What was the impetus to incorporate the ideas that inform the movie?

The first scene I had in mind was the scene where one character stops time—it's a really kind of sad, dark moment. When I was editing my first movie—which was relatively light and hopeful—I was going through a breakup, and I remember thinking, "Oh God, I really want to make something that captures this feeling. Although, things changed radically over the next few years and I got married. But I didn't lose interest in trying to figure out new ways to show sadder themes.

Why is there a talking cat in the film?

I wanted to have a character that was really honest and direct. It's not that realistic to me—sometimes you can do it with children, make them be sort of overly clear. Or sometimes directors might use a disabled black man, make them be the soul of a movie. But I didn't want to burden anyone with that role. For there to be a nut of a character, even if you only see her paws, you kinda create an emotional connection to the audience. Even though it's barely real.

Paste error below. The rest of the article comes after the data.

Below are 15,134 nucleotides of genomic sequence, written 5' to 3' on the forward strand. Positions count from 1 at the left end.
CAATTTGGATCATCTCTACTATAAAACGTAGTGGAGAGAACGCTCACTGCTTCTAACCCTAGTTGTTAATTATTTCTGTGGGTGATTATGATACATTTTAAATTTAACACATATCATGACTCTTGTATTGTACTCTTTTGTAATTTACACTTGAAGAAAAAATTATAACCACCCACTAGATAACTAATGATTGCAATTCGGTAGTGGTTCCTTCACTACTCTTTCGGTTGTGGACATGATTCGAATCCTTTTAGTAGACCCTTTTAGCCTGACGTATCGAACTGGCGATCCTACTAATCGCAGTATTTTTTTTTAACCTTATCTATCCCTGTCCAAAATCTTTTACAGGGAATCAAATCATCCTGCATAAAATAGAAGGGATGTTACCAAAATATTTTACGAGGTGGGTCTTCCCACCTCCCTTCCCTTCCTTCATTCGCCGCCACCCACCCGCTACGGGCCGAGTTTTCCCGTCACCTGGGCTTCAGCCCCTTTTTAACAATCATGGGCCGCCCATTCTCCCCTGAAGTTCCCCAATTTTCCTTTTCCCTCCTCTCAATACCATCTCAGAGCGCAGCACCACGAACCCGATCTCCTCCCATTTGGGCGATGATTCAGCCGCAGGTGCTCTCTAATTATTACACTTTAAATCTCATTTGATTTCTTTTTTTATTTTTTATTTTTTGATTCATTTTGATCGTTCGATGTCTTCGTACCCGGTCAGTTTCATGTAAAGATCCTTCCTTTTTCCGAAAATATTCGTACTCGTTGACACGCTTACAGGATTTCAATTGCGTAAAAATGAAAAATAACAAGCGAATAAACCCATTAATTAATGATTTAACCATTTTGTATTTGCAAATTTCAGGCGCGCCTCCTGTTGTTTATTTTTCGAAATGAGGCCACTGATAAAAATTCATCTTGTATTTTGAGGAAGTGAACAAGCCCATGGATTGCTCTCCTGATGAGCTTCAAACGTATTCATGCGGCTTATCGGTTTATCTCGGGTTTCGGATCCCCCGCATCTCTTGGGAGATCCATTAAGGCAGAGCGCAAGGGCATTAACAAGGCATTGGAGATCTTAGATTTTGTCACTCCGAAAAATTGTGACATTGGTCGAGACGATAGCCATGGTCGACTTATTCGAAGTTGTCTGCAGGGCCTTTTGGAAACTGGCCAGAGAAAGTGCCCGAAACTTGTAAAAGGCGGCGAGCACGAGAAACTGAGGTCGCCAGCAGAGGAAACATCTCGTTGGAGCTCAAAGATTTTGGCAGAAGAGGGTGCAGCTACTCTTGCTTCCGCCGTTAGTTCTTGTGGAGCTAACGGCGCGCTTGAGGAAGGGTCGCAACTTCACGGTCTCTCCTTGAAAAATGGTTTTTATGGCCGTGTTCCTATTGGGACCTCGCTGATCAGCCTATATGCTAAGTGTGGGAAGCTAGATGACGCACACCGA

What themes do you like to explore in your work?

I don't have planned themes in mind. That's the kind of thing that's easier to notice from the outside. For me, It's more a matter of heading into whatever I think is mysterious at the moment in my life. The same thing doesn't continue being mysterious, but then again, I tend to go about things in my own particular way. I do what I do, and each time I'm trying to point out the eternally brand-new.

Your first movie, Me and You and Everyone We Know, got a lot of recognition from the mainstream. Roger Ebert named it as one of the Top 10 movies of the past decade. Is that a mind-blower for you?

Yes, it's very surprising, for sure. But I'd been making things and putting them out there for 10 years before that movie, all in different media. You have this vision of this long road you hope you get to live in making your work. It's a happy surprise when one particular thing links up with the culture in a moment, for whatever reason. But it's sort of an accident. You don't plan for it, you just do your best each time, and hope to connect with a few more people than just your friends—a separate audience each time, maybe? Because there are different conversations each time.

One word I've always heard in relation to you is "polymath." You do work in all different media. Is there one form that's more satisfying or comfortable for you to work in than the others?

They're all satisfying in different ways. I do feel that writing is at the basis of so much that I do, that it's hard not to think that that's where the real work happens. That said, it's also a trap I try to get out of. Because I think a lot of elegant, moving things don't involve words.